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—Conditional Density Propagation for Visual Tracking


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—Conditional Density Propagation for Visual Tracking


Department of Engineering Science, University of Oxford, Oxford OX1 3PJ, UK Received July 16, 1996; Accepted March 3, 1997

Abstract. The problem of tracking curves in dense visual clutter is challenging. Kalman filtering is inadequate because it is based on Gaussian densities which, being unimodal, cannot represent simultaneous alternative hypothe- ses. The Condensation algorithm uses “factored sampling”, previously applied to the interpretation of static images, in which the probability distribution of possible interpretations is represented by a randomly generated set.

Condensation uses learned dynamical models, together with visual observations, to propagate the random set over time. The result is highly robust tracking of agile motion. Notwithstanding the use of stochastic methods, the algorithm runs in near real-time.

1. Tracking Curves in Clutter

The purpose of this paper1 is to establish a stochas- tic framework for tracking curves in visual clutter, us- ing a sampling algorithm. The approach is rooted in ideas from statistics, control theory and computer vi- sion. The problem is to track outlines and features of foreground objects, modelled as curves, as they move in substantial clutter, and to do it at, or close to, video frame-rate. This is challenging because elements in the background clutter may mimic parts of foreground features. In the most severe case of camouflage, the background may consist of objects similar to the fore- ground object, for instance, when a person is moving past a crowd. Our approach aims to dissolve the result- ing ambiguity by applying probabilistic models of ob- ject shape and motion to analyse the video-stream. The degree of generality of these models is pitched care- fully: sufficiently specific for effective disambiguation but sufficiently general to be broadly applicable over entire classes of foreground objects.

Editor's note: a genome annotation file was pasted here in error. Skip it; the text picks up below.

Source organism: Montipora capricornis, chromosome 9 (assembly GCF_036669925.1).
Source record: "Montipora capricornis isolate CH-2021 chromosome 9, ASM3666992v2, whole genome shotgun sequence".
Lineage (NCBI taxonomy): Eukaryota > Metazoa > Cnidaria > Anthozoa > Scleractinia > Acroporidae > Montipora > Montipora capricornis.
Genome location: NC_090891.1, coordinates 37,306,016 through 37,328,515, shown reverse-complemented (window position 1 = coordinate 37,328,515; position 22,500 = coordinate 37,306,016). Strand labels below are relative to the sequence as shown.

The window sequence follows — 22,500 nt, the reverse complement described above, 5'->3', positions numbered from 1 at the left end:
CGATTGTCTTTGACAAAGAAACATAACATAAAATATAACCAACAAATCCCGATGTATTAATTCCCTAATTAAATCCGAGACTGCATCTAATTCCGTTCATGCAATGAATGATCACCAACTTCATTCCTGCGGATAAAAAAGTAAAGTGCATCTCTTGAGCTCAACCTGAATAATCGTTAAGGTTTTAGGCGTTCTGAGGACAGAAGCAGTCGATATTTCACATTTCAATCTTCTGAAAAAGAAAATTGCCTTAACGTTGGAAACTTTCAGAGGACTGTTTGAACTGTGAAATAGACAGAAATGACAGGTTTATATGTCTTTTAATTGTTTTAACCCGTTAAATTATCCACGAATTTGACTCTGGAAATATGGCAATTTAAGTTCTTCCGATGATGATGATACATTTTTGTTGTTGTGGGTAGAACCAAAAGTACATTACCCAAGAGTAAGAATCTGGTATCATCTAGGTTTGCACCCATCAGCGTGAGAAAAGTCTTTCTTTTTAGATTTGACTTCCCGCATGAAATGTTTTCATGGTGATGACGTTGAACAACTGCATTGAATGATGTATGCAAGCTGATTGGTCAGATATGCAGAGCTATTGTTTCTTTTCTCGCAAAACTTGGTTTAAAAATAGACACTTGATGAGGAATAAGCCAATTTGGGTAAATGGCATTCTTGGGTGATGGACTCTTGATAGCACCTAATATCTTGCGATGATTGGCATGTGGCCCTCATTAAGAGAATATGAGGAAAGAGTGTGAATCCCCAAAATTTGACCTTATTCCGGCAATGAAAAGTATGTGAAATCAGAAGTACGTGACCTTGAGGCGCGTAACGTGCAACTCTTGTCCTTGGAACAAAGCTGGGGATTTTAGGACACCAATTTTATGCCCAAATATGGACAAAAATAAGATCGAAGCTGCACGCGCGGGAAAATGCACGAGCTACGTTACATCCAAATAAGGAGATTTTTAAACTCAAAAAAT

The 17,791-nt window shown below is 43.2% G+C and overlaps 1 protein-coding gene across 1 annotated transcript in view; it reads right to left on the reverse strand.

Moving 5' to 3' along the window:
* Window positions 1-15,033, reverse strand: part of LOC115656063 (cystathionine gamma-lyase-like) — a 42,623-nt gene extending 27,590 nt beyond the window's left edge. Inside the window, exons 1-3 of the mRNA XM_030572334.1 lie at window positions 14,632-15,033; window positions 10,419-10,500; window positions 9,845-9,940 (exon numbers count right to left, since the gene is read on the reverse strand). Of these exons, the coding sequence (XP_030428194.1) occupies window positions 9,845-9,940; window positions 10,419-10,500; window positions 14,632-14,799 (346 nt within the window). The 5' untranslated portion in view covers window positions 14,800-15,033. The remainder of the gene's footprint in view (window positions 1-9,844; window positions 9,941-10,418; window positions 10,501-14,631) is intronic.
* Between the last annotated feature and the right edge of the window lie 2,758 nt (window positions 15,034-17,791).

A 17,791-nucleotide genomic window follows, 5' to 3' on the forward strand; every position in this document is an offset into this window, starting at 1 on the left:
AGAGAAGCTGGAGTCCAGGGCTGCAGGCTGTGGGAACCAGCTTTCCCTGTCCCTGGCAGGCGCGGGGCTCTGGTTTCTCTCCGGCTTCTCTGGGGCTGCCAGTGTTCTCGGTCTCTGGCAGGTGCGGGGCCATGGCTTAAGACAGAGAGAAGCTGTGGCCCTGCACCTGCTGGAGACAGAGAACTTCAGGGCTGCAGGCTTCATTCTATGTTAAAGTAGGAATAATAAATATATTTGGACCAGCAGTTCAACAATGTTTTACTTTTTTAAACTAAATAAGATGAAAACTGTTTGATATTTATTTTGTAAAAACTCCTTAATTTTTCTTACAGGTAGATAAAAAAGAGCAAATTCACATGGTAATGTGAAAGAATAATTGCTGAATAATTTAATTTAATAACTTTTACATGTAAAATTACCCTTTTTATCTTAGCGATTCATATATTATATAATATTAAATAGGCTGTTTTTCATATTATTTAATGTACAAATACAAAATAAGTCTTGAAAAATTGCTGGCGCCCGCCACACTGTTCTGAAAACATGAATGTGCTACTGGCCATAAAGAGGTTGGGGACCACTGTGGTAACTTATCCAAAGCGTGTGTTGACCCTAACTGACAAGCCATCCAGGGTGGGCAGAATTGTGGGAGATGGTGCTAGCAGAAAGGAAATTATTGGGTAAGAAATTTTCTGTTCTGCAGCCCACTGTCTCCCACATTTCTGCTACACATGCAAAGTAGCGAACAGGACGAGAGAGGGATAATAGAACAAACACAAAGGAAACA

1.1. Modelling Shape and Motion

Effective methods have arisen in computer vision for modelling shape and motion. When suitable geometric

models of a moving object are available, they can be matched effectively to image data, though usually at considerable computational cost (Hogg, 1983; Lowe, 1991; Sullivan, 1992; Huttenlocher et al., 1993). Once an object has been located approximately, tracking it in subsequent images becomes more efficient computa- tionally (Lowe, 1992), especially if motion is modelled as well as shape (Gennery, 1992; Harris, 1992). One important facility is the modelling of curve segments which interact with images (Fischler and Elschlager, 1973; Yuille and Hallinan, 1992) or image sequences (Kass et al., 1987; Dickmanns, and Graefe, 1988).

This is more general than modelling entire objects but more clutter-resistant than applying signal-processing to low-level corners or edges. The methods to be dis- cussed here have been applied at this level, to segments of parametric B-spline curves (Bartels et al., 1987) tracking over image sequences (Menet et al., 1990;

Cipolla and Blake, 1990). The B-spline curves could, in theory, be parameterised by their control points. In practice, this allows too many degrees of freedom for stable tracking and it is necessary to restrict the curve to a low-dimensional parameter x, for example, over an affine space (Koenderink and Van Doorn, 1991;

Ullman and Basri, 1991; Blake et al., 1993), or more generally allowing a “shape-space” of non-rigid mo- tion (Cootes et al., 1993).


6 Isard and Blake

Finally, prior probability densities can be defined over the curves (Cootes et al., 1993) represented by appropriate parameter vectors x, and also over their motions (Terzopoulos and Metaxas, 1991; Blake et al., 1993), and this constitutes a powerful facility for tracking. Reasonable defaults can be chosen for those densities. However, it is obviously more satisfac- tory to measure or estimate them from data-sequences (x1, x2, . . .). Algorithms to do this, assuming Gaussian densities, are known in the control-theory literature (Goodwin and Sin, 1984) and have been applied in computer vision (Blake and Isard, 1994; Baumberg and Hogg, 1995). Given the learned prior, and an observa- tion density that characterises the statistical variability of image data z given a curve state x, a posterior distri- bution can, in principle, be estimated for xtgiven ztat successive times t.

1.2. Kalman Filters and Data-Association

Spatio-temporal estimation, the tracking of shape and position over time, has been dealt with thoroughly by Kalman filtering, in the relatively clutter-free case in which p(xt) can satisfactorily be modelled as Gaussian (Dickmanns and Graefe, 1988; Harris, 1992; Gennery, 1992; Rehg and Kanade, 1994; Matthies et al., 1989)